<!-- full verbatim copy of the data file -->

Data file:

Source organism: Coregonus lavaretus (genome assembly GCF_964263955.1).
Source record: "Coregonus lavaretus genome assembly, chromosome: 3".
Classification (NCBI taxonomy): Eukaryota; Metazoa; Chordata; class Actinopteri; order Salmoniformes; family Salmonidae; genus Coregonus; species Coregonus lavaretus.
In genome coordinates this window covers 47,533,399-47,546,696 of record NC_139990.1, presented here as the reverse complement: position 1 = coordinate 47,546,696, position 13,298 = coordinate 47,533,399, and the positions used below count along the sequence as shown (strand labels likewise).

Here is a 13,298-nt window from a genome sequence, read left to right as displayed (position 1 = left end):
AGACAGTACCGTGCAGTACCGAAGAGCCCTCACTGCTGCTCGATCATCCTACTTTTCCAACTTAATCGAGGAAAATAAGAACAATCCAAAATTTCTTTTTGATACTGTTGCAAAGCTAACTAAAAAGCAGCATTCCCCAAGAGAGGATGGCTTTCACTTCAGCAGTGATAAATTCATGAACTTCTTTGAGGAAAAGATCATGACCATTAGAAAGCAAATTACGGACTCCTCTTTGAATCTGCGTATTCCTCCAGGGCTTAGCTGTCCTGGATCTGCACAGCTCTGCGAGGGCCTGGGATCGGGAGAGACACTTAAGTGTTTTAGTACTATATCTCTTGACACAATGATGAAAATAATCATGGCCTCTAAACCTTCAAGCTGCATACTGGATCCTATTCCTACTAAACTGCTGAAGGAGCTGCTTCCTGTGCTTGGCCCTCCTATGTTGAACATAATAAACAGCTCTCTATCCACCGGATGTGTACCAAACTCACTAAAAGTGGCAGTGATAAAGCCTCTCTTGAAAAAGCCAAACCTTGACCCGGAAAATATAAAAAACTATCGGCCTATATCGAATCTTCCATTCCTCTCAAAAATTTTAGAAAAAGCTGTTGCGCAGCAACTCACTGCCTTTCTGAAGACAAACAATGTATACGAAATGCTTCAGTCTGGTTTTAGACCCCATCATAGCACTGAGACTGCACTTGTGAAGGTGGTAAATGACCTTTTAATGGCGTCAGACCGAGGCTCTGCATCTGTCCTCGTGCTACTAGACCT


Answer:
Source organism: Coregonus lavaretus (genome assembly GCF_964263955.1).
Source record: "Coregonus lavaretus genome assembly, chromosome: 3".
Classification (NCBI taxonomy): Eukaryota; Metazoa; Chordata; class Actinopteri; order Salmoniformes; family Salmonidae; genus Coregonus; species Coregonus lavaretus.
In genome coordinates this window covers 47,533,399-47,546,696 of record NC_139990.1, presented here as the reverse complement: position 1 = coordinate 47,546,696, position 13,298 = coordinate 47,533,399, and the positions used below count along the sequence as shown (strand labels likewise).

Here is a 13,298-nt window from a genome sequence, read left to right as displayed (position 1 = left end):
AGACAGTACCGTGCAGTACCGAAGAGCCCTCACTGCTGCTCGATCATCCTACTTTTCCAACTTAATCGAGGAAAATAAGAACAATCCAAAATTTCTTTTTGATACTGTTGCAAAGCTAACTAAAAAGCAGCATTCCCCAAGAGAGGATGGCTTTCACTTCAGCAGTGATAAATTCATGAACTTCTTTGAGGAAAAGATCATGACCATTAGAAAGCAAATTACGGACTCCTCTTTGAATCTGCGTATTCCTCCAGGGCTTAGCTGTCCTGGATCTGCACAGCTCTGCGAGGGCCTGGGATCGGGAGAGACACTTAAGTGTTTTAGTACTATATCTCTTGACACAATGATGAAAATAATCATGGCCTCTAAACCTTCAAGCTGCATACTGGATCCTATTCCTACTAAACTGCTGAAGGAGCTGCTTCCTGTGCTTGGCCCTCCTATGTTGAACATAATAAACAGCTCTCTATCCACCGGATGTGTACCAAACTCACTAAAAGTGGCAGTGATAAAGCCTCTCTTGAAAAAGCCAAACCTTGACCCGGAAAATATAAAAAACTATCGGCCTATATCGAATCTTCCATTCCTCTCAAAAATTTTAGAAAAAGCTGTTGCGCAGCAACTCACTGCCTTTCTGAAGACAAACAATGTATACGAAATGCTTCAGTCTGGTTTTAGACCCCATCATAGCACTGAGACTGCACTTGTGAAGGTGGTAAATGACCTTTTAATGGCGTCAGACCGAGGCTCTGCATCTGTCCTCGTGCTACTAGACCT